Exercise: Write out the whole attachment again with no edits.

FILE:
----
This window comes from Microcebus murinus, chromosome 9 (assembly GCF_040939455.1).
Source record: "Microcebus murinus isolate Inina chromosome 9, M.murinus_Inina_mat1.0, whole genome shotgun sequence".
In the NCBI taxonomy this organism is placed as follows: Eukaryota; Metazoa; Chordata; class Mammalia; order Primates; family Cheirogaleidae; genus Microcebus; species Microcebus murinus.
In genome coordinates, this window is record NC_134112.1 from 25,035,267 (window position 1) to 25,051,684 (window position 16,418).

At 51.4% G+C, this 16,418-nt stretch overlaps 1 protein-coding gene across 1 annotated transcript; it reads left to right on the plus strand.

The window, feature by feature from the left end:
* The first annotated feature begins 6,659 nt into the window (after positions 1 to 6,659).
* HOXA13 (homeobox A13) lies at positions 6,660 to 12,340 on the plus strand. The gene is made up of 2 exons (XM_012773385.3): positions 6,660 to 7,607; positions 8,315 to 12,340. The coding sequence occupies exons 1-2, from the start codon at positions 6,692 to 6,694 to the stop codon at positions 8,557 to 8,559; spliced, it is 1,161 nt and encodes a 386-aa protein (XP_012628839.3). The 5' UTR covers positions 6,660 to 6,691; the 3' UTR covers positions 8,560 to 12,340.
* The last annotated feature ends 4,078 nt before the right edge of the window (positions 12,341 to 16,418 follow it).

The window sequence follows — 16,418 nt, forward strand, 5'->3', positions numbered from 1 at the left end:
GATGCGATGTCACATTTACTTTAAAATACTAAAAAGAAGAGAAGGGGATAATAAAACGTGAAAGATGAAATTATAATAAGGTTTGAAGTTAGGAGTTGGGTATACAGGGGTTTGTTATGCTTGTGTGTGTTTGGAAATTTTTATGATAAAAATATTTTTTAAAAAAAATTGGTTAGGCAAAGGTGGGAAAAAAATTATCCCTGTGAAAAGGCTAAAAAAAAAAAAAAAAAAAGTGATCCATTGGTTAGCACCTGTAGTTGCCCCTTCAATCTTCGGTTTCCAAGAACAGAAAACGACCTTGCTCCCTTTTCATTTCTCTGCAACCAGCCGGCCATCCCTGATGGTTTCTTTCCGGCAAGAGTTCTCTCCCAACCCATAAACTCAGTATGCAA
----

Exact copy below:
This window comes from Microcebus murinus, chromosome 9 (assembly GCF_040939455.1).
Source record: "Microcebus murinus isolate Inina chromosome 9, M.murinus_Inina_mat1.0, whole genome shotgun sequence".
In the NCBI taxonomy this organism is placed as follows: Eukaryota; Metazoa; Chordata; class Mammalia; order Primates; family Cheirogaleidae; genus Microcebus; species Microcebus murinus.
In genome coordinates, this window is record NC_134112.1 from 25,035,267 (window position 1) to 25,051,684 (window position 16,418).

At 51.4% G+C, this 16,418-nt stretch overlaps 1 protein-coding gene across 1 annotated transcript; it reads left to right on the plus strand.

The window, feature by feature from the left end:
* The first annotated feature begins 6,659 nt into the window (after positions 1 to 6,659).
* HOXA13 (homeobox A13) lies at positions 6,660 to 12,340 on the plus strand. The gene is made up of 2 exons (XM_012773385.3): positions 6,660 to 7,607; positions 8,315 to 12,340. The coding sequence occupies exons 1-2, from the start codon at positions 6,692 to 6,694 to the stop codon at positions 8,557 to 8,559; spliced, it is 1,161 nt and encodes a 386-aa protein (XP_012628839.3). The 5' UTR covers positions 6,660 to 6,691; the 3' UTR covers positions 8,560 to 12,340.
* The last annotated feature ends 4,078 nt before the right edge of the window (positions 12,341 to 16,418 follow it).

The window sequence follows — 16,418 nt, forward strand, 5'->3', positions numbered from 1 at the left end:
GATGCGATGTCACATTTACTTTAAAATACTAAAAAGAAGAGAAGGGGATAATAAAACGTGAAAGATGAAATTATAATAAGGTTTGAAGTTAGGAGTTGGGTATACAGGGGTTTGTTATGCTTGTGTGTGTTTGGAAATTTTTATGATAAAAATATTTTTTAAAAAAAATTGGTTAGGCAAAGGTGGGAAAAAAATTATCCCTGTGAAAAGGCTAAAAAAAAAAAAAAAAAAAGTGATCCATTGGTTAGCACCTGTAGTTGCCCCTTCAATCTTCGGTTTCCAAGAACAGAAAACGACCTTGCTCCCTTTTCATTTCTCTGCAACCAGCCGGCCATCCCTGATGGTTTCTTTCCGGCAAGAGTTCTCTCCCAACCCATAAACTCAGTATGCAA